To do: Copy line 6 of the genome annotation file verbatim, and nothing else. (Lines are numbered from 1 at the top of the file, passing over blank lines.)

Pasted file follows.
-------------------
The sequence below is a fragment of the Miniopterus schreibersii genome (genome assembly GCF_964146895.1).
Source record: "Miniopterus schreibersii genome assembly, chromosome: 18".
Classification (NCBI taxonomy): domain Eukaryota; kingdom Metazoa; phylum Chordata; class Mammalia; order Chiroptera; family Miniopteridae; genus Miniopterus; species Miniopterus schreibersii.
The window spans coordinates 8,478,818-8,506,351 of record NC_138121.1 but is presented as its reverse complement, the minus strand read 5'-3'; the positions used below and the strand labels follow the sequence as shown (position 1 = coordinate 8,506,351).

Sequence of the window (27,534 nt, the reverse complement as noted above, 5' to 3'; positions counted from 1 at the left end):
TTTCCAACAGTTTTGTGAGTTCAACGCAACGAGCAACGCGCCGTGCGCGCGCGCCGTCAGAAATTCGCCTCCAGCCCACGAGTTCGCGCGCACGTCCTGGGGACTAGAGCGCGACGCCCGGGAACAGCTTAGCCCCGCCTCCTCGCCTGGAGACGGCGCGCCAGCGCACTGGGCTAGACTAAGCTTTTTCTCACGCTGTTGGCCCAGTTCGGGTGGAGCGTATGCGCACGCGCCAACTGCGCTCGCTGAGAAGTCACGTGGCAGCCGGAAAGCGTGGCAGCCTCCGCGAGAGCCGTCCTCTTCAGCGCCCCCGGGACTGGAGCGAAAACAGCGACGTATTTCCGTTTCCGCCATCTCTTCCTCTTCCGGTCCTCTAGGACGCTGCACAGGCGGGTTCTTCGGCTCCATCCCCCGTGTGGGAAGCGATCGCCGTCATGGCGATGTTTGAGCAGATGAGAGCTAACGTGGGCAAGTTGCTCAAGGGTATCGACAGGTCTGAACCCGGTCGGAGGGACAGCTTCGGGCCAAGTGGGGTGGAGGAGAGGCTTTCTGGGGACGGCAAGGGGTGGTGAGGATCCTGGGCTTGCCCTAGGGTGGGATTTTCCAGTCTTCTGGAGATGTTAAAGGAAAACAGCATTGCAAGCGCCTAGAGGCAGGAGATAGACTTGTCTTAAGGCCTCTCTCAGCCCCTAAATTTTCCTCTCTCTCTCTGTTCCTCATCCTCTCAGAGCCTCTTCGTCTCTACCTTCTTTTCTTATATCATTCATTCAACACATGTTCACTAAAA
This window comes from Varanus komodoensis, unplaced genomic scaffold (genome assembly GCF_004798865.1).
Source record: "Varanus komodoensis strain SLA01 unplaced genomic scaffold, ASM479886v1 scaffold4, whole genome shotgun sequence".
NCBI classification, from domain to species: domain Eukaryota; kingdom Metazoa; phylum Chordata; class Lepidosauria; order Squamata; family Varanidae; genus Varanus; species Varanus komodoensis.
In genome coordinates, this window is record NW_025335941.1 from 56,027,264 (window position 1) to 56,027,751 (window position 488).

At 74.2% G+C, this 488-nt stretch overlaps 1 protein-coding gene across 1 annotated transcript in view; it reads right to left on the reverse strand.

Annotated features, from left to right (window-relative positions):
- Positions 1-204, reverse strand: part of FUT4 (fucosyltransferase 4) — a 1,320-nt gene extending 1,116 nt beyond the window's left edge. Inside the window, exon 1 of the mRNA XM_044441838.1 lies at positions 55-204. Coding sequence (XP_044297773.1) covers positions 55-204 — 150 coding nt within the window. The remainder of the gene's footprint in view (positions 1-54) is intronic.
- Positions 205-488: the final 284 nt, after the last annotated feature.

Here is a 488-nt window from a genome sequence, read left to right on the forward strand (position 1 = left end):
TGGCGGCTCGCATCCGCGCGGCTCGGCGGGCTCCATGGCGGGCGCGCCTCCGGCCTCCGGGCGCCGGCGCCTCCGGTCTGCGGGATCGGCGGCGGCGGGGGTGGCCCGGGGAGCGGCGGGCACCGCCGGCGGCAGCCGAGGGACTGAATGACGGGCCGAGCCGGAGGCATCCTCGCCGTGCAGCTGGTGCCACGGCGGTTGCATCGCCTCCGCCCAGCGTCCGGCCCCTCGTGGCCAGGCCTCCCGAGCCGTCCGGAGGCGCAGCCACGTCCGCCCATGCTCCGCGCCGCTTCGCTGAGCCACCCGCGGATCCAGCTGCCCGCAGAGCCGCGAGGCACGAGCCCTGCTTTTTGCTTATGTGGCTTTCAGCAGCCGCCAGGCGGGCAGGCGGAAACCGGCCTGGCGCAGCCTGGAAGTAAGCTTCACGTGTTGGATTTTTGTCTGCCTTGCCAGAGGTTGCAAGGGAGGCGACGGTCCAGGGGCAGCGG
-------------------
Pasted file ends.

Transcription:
TTTCCAACAGTTTTGTGAGTTCAACGCAACGAGCAACGCGCCGTGCGCGCGCGCCGTCAGAAATTCGCCTCCAGCCCACGAGTTCGCGCGCACGTCCTGGGGACTAGAGCGCGACGCCCGGGAACAGCTTAGCCCCGCCTCCTCGCCTGGAGACGGCGCGCCAGCGCACTGGGCTAGACTAAGCTTTTTCTCACGCTGTTGGCCCAGTTCGGGTGGAGCGTATGCGCACGCGCCAACTGCGCTCGCTGAGAAGTCACGTGGCAGCCGGAAAGCGTGGCAGCCTCCGCGAGAGCCGTCCTCTTCAGCGCCCCCGGGACTGGAGCGAAAACAGCGACGTATTTCCGTTTCCGCCATCTCTTCCTCTTCCGGTCCTCTAGGACGCTGCACAGGCGGGTTCTTCGGCTCCATCCCCCGTGTGGGAAGCGATCGCCGTCATGGCGATGTTTGAGCAGATGAGAGCTAACGTGGGCAAGTTGCTCAAGGGTATCGACAGGTCTGAACCCGGTCGGAGGGACAGCTTCGGGCCAAGTGGGGTGGAGGAGAGGCTTTCTGGGGACGGCAAGGGGTGGTGAGGATCCTGGGCTTGCCCTAGGGTGGGATTTTCCAGTCTTCTGGAGATGTTAAAGGAAAACAGCATTGCAAGCGCCTAGAGGCAGGAGATAGACTTGTCTTAAGGCCTCTCTCAGCCCCTAAATTTTCCTCTCTCTCTCTGTTCCTCATCCTCTCAGAGCCTCTTCGTCTCTACCTTCTTTTCTTATATCATTCATTCAACACATGTTCACTAAAA